NEW YORK (CNN/Money) -
Michael Eisner is finally stepping down after 20 years at the helm of Walt Disney Co., marking the end of a long stretch of tumultuous growth at the legendary media company.
|Michael Eisner plans to retire as Disney CEO in two years, the company said Friday.
The departure of Eisner -- who sent a letter to the company's board Thursday saying he'll retire when his contract expires on Sept. 30, 2006 -- immediately set off a furious round of speculation about who might succeed him.
The embattled Eisner, 62, told the Los Angeles Times in an interview published last weekend that Disney President Robert Iger was his "preferred choice." Iger, a veteran broadcasting executive, told the newspaper he was interested in the job.
Eisner was stripped of his post as chairman after 43 percent of shareholders voted in May not to return him to the board. But he retained the support of the company's board, despite attacks from two former board members, Stanley Gold and Roy Disney, the nephew of company founder Walt Disney.
Disney (DIS: up $0.34 to $23.20, Research, Estimates) stock rose about 1 percent on the New York Stock Exchange after the announcement.
Analyst Tom Wolzein of Bernstein & Co. said other possible successors include ex-Disney execs at other companies, such as eBay Inc. (EBAY: Research, Estimates) CEO Meg Whitman, Gap Inc. (GPS: Research, Estimates) CEO Paul Pressler, and Comcast Corp. chief operating officer Steve Burke.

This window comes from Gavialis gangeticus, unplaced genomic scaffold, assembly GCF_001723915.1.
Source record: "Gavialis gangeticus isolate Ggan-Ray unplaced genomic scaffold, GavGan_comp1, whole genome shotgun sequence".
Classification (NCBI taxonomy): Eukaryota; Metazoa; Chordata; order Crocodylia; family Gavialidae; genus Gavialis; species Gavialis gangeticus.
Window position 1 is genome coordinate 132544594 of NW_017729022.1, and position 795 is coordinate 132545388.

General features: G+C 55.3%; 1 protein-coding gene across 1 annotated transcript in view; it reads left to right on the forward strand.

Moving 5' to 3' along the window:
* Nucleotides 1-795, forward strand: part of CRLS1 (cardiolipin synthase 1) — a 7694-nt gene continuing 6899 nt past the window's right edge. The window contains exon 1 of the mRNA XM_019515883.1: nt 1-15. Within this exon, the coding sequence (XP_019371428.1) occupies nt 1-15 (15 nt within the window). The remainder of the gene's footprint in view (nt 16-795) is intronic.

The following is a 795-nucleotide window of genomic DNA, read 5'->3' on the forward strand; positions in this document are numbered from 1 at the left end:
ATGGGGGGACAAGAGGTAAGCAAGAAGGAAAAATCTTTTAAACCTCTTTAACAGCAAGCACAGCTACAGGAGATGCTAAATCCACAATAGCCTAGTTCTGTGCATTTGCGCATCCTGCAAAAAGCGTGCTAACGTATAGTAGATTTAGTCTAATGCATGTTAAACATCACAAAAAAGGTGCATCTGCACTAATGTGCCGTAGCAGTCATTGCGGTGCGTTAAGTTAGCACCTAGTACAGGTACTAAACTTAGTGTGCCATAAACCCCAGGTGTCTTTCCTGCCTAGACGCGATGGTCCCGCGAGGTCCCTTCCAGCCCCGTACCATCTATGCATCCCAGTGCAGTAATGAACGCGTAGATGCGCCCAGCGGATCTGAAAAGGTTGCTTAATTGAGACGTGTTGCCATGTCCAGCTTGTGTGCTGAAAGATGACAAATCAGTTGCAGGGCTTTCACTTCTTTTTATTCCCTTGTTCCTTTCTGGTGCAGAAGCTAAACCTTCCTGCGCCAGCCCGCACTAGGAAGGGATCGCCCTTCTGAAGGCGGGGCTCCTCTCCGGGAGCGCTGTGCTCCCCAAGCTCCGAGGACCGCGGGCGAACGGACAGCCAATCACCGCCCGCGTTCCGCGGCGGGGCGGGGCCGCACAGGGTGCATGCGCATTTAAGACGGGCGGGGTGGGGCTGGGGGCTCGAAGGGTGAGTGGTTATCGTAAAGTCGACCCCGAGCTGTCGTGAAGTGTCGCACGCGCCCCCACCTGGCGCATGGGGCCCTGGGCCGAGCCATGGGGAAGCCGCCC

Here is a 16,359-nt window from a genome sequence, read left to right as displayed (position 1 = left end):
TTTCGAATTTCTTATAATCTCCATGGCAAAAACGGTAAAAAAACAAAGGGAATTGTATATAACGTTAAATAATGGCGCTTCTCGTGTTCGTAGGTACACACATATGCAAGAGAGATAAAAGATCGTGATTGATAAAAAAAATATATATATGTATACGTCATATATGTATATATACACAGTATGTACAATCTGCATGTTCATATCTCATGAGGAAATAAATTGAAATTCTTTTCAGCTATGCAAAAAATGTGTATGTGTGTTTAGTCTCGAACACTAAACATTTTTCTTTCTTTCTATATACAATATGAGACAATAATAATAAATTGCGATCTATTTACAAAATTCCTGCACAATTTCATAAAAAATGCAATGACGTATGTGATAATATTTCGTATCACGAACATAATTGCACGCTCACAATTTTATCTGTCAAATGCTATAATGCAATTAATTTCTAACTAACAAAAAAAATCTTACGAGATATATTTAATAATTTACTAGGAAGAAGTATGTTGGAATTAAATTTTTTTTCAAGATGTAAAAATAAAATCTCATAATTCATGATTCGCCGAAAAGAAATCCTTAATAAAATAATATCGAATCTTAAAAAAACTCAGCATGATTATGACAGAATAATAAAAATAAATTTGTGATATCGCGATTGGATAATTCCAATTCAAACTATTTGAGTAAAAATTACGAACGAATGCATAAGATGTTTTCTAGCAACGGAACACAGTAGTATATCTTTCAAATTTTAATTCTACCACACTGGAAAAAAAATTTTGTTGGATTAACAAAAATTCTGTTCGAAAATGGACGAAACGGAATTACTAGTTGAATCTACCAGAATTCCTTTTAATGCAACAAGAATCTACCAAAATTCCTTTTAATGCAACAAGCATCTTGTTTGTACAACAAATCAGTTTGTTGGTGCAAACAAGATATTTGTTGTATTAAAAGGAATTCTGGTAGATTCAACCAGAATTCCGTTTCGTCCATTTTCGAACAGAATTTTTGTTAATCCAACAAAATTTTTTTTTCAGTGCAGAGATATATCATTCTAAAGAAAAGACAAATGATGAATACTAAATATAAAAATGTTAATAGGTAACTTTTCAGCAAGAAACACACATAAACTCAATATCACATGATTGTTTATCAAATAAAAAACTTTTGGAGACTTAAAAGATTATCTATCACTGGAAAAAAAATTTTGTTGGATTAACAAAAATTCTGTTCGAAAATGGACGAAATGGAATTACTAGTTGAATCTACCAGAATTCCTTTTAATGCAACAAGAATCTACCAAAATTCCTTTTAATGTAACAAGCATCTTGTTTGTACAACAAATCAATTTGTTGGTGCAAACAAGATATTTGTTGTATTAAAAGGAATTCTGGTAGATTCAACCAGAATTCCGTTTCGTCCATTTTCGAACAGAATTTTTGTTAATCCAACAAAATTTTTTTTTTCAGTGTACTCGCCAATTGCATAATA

Wolzein said other seasoned media heavyweights who could emerge as candidates include News Corp. (NWS: Research, Estimates) President Peter Chernin, Leslie Moonves, the co-chief operating officer of Viacom and the head of its CBS unit, and Jeff Bewkes, chairman of the entertainment and networks group at Time Warner Inc. (TWX: Research, Estimates)
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Other outside candidates could include Tom Freston, the other co-president of Viacom, who is competing with Moonves for the top job there, as well as Yahoo Inc. (YHOO: Research, Estimates) CEO Terry Semel, and even Steve Jobs, CEO of Disney partner Pixar (PIXR: Research, Estimates) as well as Apple Computer (AAPL: Research, Estimates), according to Reuters.
Roy Disney earlier this year urged the board to look at Mel Karmazin, who in June left his position as president of Viacom Inc. (VIA: Research, Estimates)
Disney Chairman George Mitchell said the board respected Eisner's decision and would keep looking for a successor.
A spokesman for Roy Disney and Gold declined to comment. But another Eisner critic suggested he should leave sooner than later.
"Eisner's resignation as CEO is the right move for shareowners," said Sean Harrigan, president of the California Public Employees' Retirement System, one of the nation's largest public pension systems, which voted its 9.9 million shares against retaining Eisner in March.
"We believe he should resign from the board as well. It is not clear to us how a two-year lame duck CEO will benefit shareowners, and his continued presence on the board would prevent the company from the clean break that is needed to restore investor confidence."
Harrigan said he would work with other public fund managers to push the Disney board to speed the succession process.
Iger the favorite?
Analyst David Miller of Sanders Morris Harris said he believes there's at least a 60 percent chance that Iger will end up with the job, given Eisner's endorsement and the support for the CEO on the board.